Rebuilding a car in 29 minutes, 30 seconds: First class engineering skills at play in Naivasha

WRC Rally: Mechanics repair Thierry Neuville's car in minutes after right rear wheel damage

What you need to know:

  • “While some rally fans aren't happy about the new hybrid direction of WRC, they are spectacular. When you look at the power and torque advantages and the fact that fans will still hear the fantastic sounds of a WRC engine, it's hard not to like them."

It’s no secret that rally car manufacturers try as much as they can to hide the structure and design of what is hidden underneath the bonnet of Rally1 cars.

Few Kenyans know that the body shell of these machines - which cost over Sh160 million each - hide a tubular frame of hardened steel frames designed and welded in such a way that the cage can withstand literally all forms of force and crashes.

It was also new knowledge to know that the body shell of a modern Rally 1 car is made of special composite material or carbon fibre and advanced polymer such as elastomers instead of steel It is light weight but as strong and hard, and is used instead of steel to reduce the body weight of the car, tech details from the  manufacturers’ team show.

But the hard road surfaces in Kenya also demonstrate that it’s possible to tear through this material, reducing it to torn pieces of rags as it happened with Thierry Neuville's Hyundai i20 Hybrid R1 Friday.

Neuville was the pre-race-favourite until a puncture threw him off course, his Hyundai hitting a stone, sending the car to the hard bank which comprehensively tore the rear right side of the Hybrid, leaving an ugly hole which exposed  an intricate web of hardened, almost indestructible steel tubular that protects the drivers, engine and transmission parts, a testament of why these cars are expensive, safe and built to race with the most expensive material money can buy. 

Motosport journalist Peter Njenga on Hyundai driver Thierry Neuville's accident

The  gapping  hole also exposed the fuel tank and Hybrid plug-in battery casing, leaving the body shell in rags similar to old clothes.

It is a sight every proud owner of a car would try and hide until repair work is done.

Neuville stopped and replaced the wheel holding a ring of rubber on the rim and bare threads of what was earlier a tyre.

According to World Rally Championship (WRC) rules, the Belgian had to bring back the rim as proof of a replacement.

Neuville, who is leading the global championship with 48 points, three ahead of Toyota’s Elfyn Evans, was distraught at the Naivasha Media Zone, looking sad and well aware that the puncture had derailed his first possible Safari victory after three futile attempts.

Work had to be done to return the car to its former showroom state in less than 30 minutes.

The repair work at hand, which would take an ordinary mechanic days, was accomplished in 29 minutes 30 seconds of the allocated 30 minutes to avoid penalties.

For the media and fans who had earlier gathered at Naivasha’s Buffalo Mall to greet the drivers, this appeared a herculean task.

But he returned in the afternoon for the second round of competition across Loldia, Geothermal and Kedong and with a new car.

This is what happened: As a team, Hyundai has brought in body pork kits, spires in tonnes, speedy mechanics and engineers who are using computers to diagnose misfires and Pirelli tyres in hard and soft compounds for mud and dust.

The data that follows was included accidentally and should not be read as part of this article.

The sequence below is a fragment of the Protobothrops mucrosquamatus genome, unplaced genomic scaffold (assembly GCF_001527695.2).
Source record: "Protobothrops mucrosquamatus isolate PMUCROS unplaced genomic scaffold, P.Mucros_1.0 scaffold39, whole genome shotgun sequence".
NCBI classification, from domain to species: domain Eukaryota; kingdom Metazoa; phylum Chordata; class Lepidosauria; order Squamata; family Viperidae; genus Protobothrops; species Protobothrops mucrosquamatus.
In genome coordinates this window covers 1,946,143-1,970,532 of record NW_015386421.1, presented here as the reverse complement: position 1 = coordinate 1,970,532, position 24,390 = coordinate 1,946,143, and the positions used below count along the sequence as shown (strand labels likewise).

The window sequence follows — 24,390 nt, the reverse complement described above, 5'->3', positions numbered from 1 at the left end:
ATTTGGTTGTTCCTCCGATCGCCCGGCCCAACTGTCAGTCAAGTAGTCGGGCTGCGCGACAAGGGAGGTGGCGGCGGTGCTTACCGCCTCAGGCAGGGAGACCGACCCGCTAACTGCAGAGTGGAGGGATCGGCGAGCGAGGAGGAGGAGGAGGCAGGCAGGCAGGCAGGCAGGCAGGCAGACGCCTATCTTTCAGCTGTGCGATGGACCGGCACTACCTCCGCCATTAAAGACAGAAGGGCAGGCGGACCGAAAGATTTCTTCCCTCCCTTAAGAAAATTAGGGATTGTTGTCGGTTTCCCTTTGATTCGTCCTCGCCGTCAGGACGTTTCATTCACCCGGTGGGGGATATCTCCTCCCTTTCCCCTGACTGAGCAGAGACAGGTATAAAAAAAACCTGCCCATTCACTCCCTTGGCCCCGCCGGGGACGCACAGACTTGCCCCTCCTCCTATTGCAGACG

The mechanics simply removed the body panels and carried out any structural damages and changed parts before fitting back new ones, tyres, a whole sump guard from front to rear in 29 minutes and 30 seconds.

There was a heightened sense of urgency when the lead mechanic said they had only four minutes left until the clock started ticking towards penalties.

They completed the task with 30 seconds left when Neuville emerged from the resting lounge with an exclamation: “Well done, guys!,” before firing off for the start of the second loop.

So what is so special about this Sh160 million costing car?

We asked former national rally champion Azar Anwar, a trained mechanical engineer who has developed rallying cars for international customers to explain in a previous interview.

“Rally 1, the pinnacle of the WRC, is packed with technology and even more power than its predecessor.

“Since 2016, top-level rally cars have featured spectacular aerodynamics that added another element to the already extreme performance of the vehicles.

“They scaled back quite a bit on the aero part in 2022, but power and technology have made quite the jump with the introduction of the new hybrid power unit,” he explained.

“The 1.6-litre turbo engine is similar to the previous generation and produces 380 horse power (385 PS). The hybrid system boosts the power to over 500 horse power (507 PS) at specific points throughout the rally stage.

“The Rally 1 vehicles also feature an MGUK similar to F1 that recuperates kinetic energy to increase power in the rally stages and enable full electric mode in urban areas on transits between locations.

“Another step back from the 2016 car is the removal of the centre differential. The four-wheel drive system is basically locked front to back like a four-wheel drive truck.

“Also new in 2022 is the safety cell, which came as a result of research projects undertaken by the FIA. The safety cells have all been standardized throughout all of the cars, and teams will build the exterior body panels around the space frame. The Rally 1 weighs in at 1,190 kg (2,600 lb) and is required to have a power-to-weight ratio of 3.1 kg (6.8 lb).

“While some rally fans aren't happy about the new hybrid direction of WRC, they are spectacular. When you look at the power and torque advantages and the fact that fans will still hear the fantastic sounds of a WRC engine, it's hard not to like them."